World *Boak* Day

World Book Day 2011

Getting ready for work and on the phone to my sister about finding a suitable home for our rapidly deteriorating father.

‘I can’t talk now,’ I sigh.  ‘You can never talk,’ says my sister, quite reasonably.  ‘Yes but now I really can’t talk.  My daughter is sitting on the toilet dressed as a cat.  And I’m not sure if she’s pulled open the cat flap if you see what I mean.’

Meanwhile The Boy, age 15 is skumbling (a heady mixture of skulking, Lynx, and stumbling) around the bedroom murmuring: ‘Where’s the hairdryer?’

‘You’re holding it,’ I reply.  I sit down on the bed.  The shower room is just off the bedroom so I can keep an eye on The Girl.  My sister and I briefly discuss the situation with our dad. We have tried to keep him at home, supported by carers, but with care cut to the bone, dad is less able to make rational decisions and we receive endless calls about him getting lost, losing his wallet, ending up in A&E . . . .

‘Wipe my bum mummy!’ The Girl is perched on the edge of the loo, cat ears askew, her costume unzipped and pooled round her ankles.  The Boy stops drying his hair and mumbles something to her.   She yelps with feline rage.

‘I’m not licking my own bum!  I’m not a cat.  Oh.  I am.  I’m still not licking my bum.  Muuuum he says I should lick my bum!’   I try not to snigger.  ‘Where’s the hair stuff?’ This is The Boy.  He needs products, lots of them, to achieve that carelessly tousled, just got out of bed look.  He’s supposed to be attending a college interview today, while Husband and I are dropping off Cat Girl at school, then dropping him off.  Where is Husband?

I wipe Cat Girl’s bottom and zip up her costume while she chatters away.  I’m trying to get dressed and talk to my sister about nursing homes.  But soft! In comes husband, red with rage because The Boy has Done Something.

‘We’re going in eight minutes,’ Husband shouts.  ‘Why can’t you get up earlier?’

‘Because my body won’t let me,’ counters The Boy. ‘Where’s the blue hair stuff mum?’

Is my phone invisible?

I point out that I’m on the phone having a serious conversation.  The Boy considers for a second.

‘Yeah but where’s the blue stuff?’

Meanwhile there’s a wail from The Girl and she holds up the tail she has managed to pull off.  ‘You’ll have to be a manx cat.’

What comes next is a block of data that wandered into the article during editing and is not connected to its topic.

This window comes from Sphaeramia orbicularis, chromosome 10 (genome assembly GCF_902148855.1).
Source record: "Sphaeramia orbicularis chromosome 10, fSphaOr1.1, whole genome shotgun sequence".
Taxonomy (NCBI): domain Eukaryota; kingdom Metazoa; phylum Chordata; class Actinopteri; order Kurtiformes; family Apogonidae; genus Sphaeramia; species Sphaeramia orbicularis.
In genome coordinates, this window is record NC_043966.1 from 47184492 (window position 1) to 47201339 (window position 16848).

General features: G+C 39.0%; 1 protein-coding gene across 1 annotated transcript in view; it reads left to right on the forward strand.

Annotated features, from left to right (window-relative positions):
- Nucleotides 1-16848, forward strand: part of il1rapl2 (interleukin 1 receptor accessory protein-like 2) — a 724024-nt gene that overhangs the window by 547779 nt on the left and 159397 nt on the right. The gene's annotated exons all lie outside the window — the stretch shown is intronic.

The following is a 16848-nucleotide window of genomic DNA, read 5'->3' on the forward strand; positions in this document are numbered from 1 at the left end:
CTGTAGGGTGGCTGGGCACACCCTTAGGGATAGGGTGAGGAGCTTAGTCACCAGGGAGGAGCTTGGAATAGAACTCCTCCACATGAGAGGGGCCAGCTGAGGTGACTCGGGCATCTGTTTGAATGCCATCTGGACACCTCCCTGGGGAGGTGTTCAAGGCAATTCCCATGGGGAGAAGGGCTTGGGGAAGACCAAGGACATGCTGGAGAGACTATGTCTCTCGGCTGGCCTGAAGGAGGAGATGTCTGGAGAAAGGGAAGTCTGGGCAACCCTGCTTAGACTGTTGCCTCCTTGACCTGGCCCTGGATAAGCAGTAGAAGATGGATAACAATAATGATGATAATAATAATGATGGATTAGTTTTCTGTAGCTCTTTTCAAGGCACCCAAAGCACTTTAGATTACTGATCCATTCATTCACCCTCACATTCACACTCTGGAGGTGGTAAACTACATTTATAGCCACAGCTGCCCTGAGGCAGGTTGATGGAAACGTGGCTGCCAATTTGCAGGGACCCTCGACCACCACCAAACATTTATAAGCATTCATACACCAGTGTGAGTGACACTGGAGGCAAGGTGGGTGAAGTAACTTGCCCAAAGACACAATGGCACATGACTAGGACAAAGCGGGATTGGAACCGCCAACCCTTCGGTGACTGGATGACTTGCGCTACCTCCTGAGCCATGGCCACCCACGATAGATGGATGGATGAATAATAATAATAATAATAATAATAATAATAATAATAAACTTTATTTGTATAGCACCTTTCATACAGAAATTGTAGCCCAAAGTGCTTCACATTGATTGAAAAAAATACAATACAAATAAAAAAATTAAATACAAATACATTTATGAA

My sister and I agree to talk later.

World Book Day 2016

The Boy is at university.  My husband and I have split up and live ten minutes away from each other.  I have two cats  My daughter is now eleven and reading Young Adult fiction, where the heroines have names like Katniss, Zuma, Monroe and Clarke. 

World Book Day falls on a Thursday morning, where I am lecturing at the University of Hertfordshire, several train rides away.  Lara is dressing up as Clarke in The 100 which requires (thank God) normal clothes, plus a bit of black eye and bruises.  ‘Why?  Is someone beating her up?’ I ask.

‘No because Clarke gets into fights,’ says Lara.

I am pulling on my clothes, feeding the cats and putting on coffee, so still multitasking.  A text from my ex who is getting onto a plane. Yes he’ll be back at the weekend.

I use my best lipstick (Twig by MAC) to add a few sore marks and bruises to Lara’s face.  ‘Do you think the school will mind if I show up with  machine gun sticking out of my backpack?’

‘Only if it’s real,’ I quip.

Five minutes later She Is Gone.  Organised, dressed up and Gone.  I get my bag ready, slick on some twig lippy and off I go to Kings Cross to catch my train.  I flick onto Mumsnet to read about the Real Business of World Book Day, when you remember you have one hour to dress up all three of your children and wish desperately there were a few more nudists in children’s literature.

Ha I think.  And just as my smug vapour hits the air, my phone rings.  It’s Lara’s school.

‘Hello.  I’m afraid Lara just realised her Oyster card and front door key are in her blazer.  Which is at home,’ she adds, helpfully.

‘Oh dear.’ I say.  Which is a lie.  I am on a crowded train and say, ‘Oh fuck fucking fuck holes.’

Silence.

‘Bollocks,’ I add helpfully.

‘Ok,’ says the nice woman on the end of the phone.  ‘We can probably work out a bus pass as they won’t accept cash anymore.  (Really? When?)

I ring off and contact my lovely upstairs neighbour who has a spare key.  She had plans to go to the dump that afternoon but very kindly offers to stay and let my daughter in.  I am so relieved.  Otherwise I would have had to cancel my classes.

Bloody world book day.  Nothing but trouble.  And I only have one child.

I log onto Twitter and giggle at writer Lucy Sweet’s fab tweet:

If I’d known about dressing your kid up EVERY FREAKING YEAR for World Book Day, I’d have never come off the pill.

 

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